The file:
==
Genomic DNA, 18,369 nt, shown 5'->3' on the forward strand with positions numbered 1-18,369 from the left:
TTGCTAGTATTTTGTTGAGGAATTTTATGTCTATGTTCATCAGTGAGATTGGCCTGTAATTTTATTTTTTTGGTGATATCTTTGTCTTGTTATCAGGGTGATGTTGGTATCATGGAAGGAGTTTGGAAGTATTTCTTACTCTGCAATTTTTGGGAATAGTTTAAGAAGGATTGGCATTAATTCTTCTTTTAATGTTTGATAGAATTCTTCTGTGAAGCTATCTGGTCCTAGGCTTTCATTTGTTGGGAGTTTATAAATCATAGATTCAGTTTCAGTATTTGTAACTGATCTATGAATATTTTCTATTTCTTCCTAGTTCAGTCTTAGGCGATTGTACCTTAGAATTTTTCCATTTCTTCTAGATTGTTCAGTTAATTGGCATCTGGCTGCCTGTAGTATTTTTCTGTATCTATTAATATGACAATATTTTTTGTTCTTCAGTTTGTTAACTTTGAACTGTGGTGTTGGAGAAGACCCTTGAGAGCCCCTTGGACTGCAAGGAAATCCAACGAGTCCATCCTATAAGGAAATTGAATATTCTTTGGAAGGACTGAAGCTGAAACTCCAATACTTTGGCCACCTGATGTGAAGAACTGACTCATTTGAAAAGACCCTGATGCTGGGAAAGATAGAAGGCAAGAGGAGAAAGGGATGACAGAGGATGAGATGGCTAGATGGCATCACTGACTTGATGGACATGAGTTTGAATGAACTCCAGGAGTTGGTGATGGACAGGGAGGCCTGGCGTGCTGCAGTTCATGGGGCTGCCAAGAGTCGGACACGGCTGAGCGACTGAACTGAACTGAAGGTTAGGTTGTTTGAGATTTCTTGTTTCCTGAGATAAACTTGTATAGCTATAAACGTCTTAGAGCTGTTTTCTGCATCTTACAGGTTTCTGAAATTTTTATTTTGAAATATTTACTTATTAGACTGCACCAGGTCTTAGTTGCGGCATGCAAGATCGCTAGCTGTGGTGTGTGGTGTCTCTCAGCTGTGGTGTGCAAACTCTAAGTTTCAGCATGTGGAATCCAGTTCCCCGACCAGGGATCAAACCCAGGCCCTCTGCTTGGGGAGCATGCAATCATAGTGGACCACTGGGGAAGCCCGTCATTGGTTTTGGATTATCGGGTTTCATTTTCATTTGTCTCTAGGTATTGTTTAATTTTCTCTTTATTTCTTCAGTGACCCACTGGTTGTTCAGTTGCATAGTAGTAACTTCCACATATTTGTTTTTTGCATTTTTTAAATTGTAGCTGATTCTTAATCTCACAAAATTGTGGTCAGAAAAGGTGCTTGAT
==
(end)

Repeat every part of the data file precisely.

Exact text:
Genomic DNA, 18,369 nt, shown 5'->3' on the forward strand with positions numbered 1-18,369 from the left:
TTGCTAGTATTTTGTTGAGGAATTTTATGTCTATGTTCATCAGTGAGATTGGCCTGTAATTTTATTTTTTTGGTGATATCTTTGTCTTGTTATCAGGGTGATGTTGGTATCATGGAAGGAGTTTGGAAGTATTTCTTACTCTGCAATTTTTGGGAATAGTTTAAGAAGGATTGGCATTAATTCTTCTTTTAATGTTTGATAGAATTCTTCTGTGAAGCTATCTGGTCCTAGGCTTTCATTTGTTGGGAGTTTATAAATCATAGATTCAGTTTCAGTATTTGTAACTGATCTATGAATATTTTCTATTTCTTCCTAGTTCAGTCTTAGGCGATTGTACCTTAGAATTTTTCCATTTCTTCTAGATTGTTCAGTTAATTGGCATCTGGCTGCCTGTAGTATTTTTCTGTATCTATTAATATGACAATATTTTTTGTTCTTCAGTTTGTTAACTTTGAACTGTGGTGTTGGAGAAGACCCTTGAGAGCCCCTTGGACTGCAAGGAAATCCAACGAGTCCATCCTATAAGGAAATTGAATATTCTTTGGAAGGACTGAAGCTGAAACTCCAATACTTTGGCCACCTGATGTGAAGAACTGACTCATTTGAAAAGACCCTGATGCTGGGAAAGATAGAAGGCAAGAGGAGAAAGGGATGACAGAGGATGAGATGGCTAGATGGCATCACTGACTTGATGGACATGAGTTTGAATGAACTCCAGGAGTTGGTGATGGACAGGGAGGCCTGGCGTGCTGCAGTTCATGGGGCTGCCAAGAGTCGGACACGGCTGAGCGACTGAACTGAACTGAAGGTTAGGTTGTTTGAGATTTCTTGTTTCCTGAGATAAACTTGTATAGCTATAAACGTCTTAGAGCTGTTTTCTGCATCTTACAGGTTTCTGAAATTTTTATTTTGAAATATTTACTTATTAGACTGCACCAGGTCTTAGTTGCGGCATGCAAGATCGCTAGCTGTGGTGTGTGGTGTCTCTCAGCTGTGGTGTGCAAACTCTAAGTTTCAGCATGTGGAATCCAGTTCCCCGACCAGGGATCAAACCCAGGCCCTCTGCTTGGGGAGCATGCAATCATAGTGGACCACTGGGGAAGCCCGTCATTGGTTTTGGATTATCGGGTTTCATTTTCATTTGTCTCTAGGTATTGTTTAATTTTCTCTTTATTTCTTCAGTGACCCACTGGTTGTTCAGTTGCATAGTAGTAACTTCCACATATTTGTTTTTTGCATTTTTTAAATTGTAGCTGATTCTTAATCTCACAAAATTGTGGTCAGAAAAGGTGCTTGAT